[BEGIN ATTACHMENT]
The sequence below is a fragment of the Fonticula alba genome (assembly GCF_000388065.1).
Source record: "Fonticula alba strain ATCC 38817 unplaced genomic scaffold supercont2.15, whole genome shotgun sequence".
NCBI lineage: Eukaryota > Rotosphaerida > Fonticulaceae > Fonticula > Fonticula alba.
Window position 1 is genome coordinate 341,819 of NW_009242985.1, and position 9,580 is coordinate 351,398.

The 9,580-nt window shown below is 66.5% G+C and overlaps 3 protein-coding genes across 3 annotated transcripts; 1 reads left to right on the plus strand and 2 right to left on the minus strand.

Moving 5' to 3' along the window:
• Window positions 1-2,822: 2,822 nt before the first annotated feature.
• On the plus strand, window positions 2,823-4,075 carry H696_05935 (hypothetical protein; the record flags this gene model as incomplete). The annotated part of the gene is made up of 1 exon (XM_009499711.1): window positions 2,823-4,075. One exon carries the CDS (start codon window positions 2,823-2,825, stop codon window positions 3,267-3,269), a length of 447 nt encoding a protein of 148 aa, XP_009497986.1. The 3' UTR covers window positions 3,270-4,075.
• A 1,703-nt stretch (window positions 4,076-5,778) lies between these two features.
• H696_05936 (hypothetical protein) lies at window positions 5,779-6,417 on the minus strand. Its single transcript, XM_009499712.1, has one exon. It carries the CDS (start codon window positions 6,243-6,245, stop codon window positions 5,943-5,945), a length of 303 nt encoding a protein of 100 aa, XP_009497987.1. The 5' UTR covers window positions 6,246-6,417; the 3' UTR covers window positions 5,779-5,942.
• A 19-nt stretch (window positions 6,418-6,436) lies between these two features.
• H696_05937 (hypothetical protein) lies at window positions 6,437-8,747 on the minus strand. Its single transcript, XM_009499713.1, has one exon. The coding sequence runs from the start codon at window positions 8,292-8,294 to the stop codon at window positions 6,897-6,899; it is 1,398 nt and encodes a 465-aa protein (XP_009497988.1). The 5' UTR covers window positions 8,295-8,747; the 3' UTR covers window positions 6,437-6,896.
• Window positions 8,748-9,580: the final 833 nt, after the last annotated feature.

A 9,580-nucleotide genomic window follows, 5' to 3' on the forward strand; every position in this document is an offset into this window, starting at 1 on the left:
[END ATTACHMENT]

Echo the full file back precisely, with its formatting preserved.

The sequence below is a fragment of the Fonticula alba genome (assembly GCF_000388065.1).
Source record: "Fonticula alba strain ATCC 38817 unplaced genomic scaffold supercont2.15, whole genome shotgun sequence".
NCBI lineage: Eukaryota > Rotosphaerida > Fonticulaceae > Fonticula > Fonticula alba.
Window position 1 is genome coordinate 341,819 of NW_009242985.1, and position 9,580 is coordinate 351,398.

The 9,580-nt window shown below is 66.5% G+C and overlaps 3 protein-coding genes across 3 annotated transcripts; 1 reads left to right on the plus strand and 2 right to left on the minus strand.

Moving 5' to 3' along the window:
• Window positions 1-2,822: 2,822 nt before the first annotated feature.
• On the plus strand, window positions 2,823-4,075 carry H696_05935 (hypothetical protein; the record flags this gene model as incomplete). The annotated part of the gene is made up of 1 exon (XM_009499711.1): window positions 2,823-4,075. One exon carries the CDS (start codon window positions 2,823-2,825, stop codon window positions 3,267-3,269), a length of 447 nt encoding a protein of 148 aa, XP_009497986.1. The 3' UTR covers window positions 3,270-4,075.
• A 1,703-nt stretch (window positions 4,076-5,778) lies between these two features.
• H696_05936 (hypothetical protein) lies at window positions 5,779-6,417 on the minus strand. Its single transcript, XM_009499712.1, has one exon. It carries the CDS (start codon window positions 6,243-6,245, stop codon window positions 5,943-5,945), a length of 303 nt encoding a protein of 100 aa, XP_009497987.1. The 5' UTR covers window positions 6,246-6,417; the 3' UTR covers window positions 5,779-5,942.
• A 19-nt stretch (window positions 6,418-6,436) lies between these two features.
• H696_05937 (hypothetical protein) lies at window positions 6,437-8,747 on the minus strand. Its single transcript, XM_009499713.1, has one exon. The coding sequence runs from the start codon at window positions 8,292-8,294 to the stop codon at window positions 6,897-6,899; it is 1,398 nt and encodes a 465-aa protein (XP_009497988.1). The 5' UTR covers window positions 8,295-8,747; the 3' UTR covers window positions 6,437-6,896.
• Window positions 8,748-9,580: the final 833 nt, after the last annotated feature.

A 9,580-nucleotide genomic window follows, 5' to 3' on the forward strand; every position in this document is an offset into this window, starting at 1 on the left: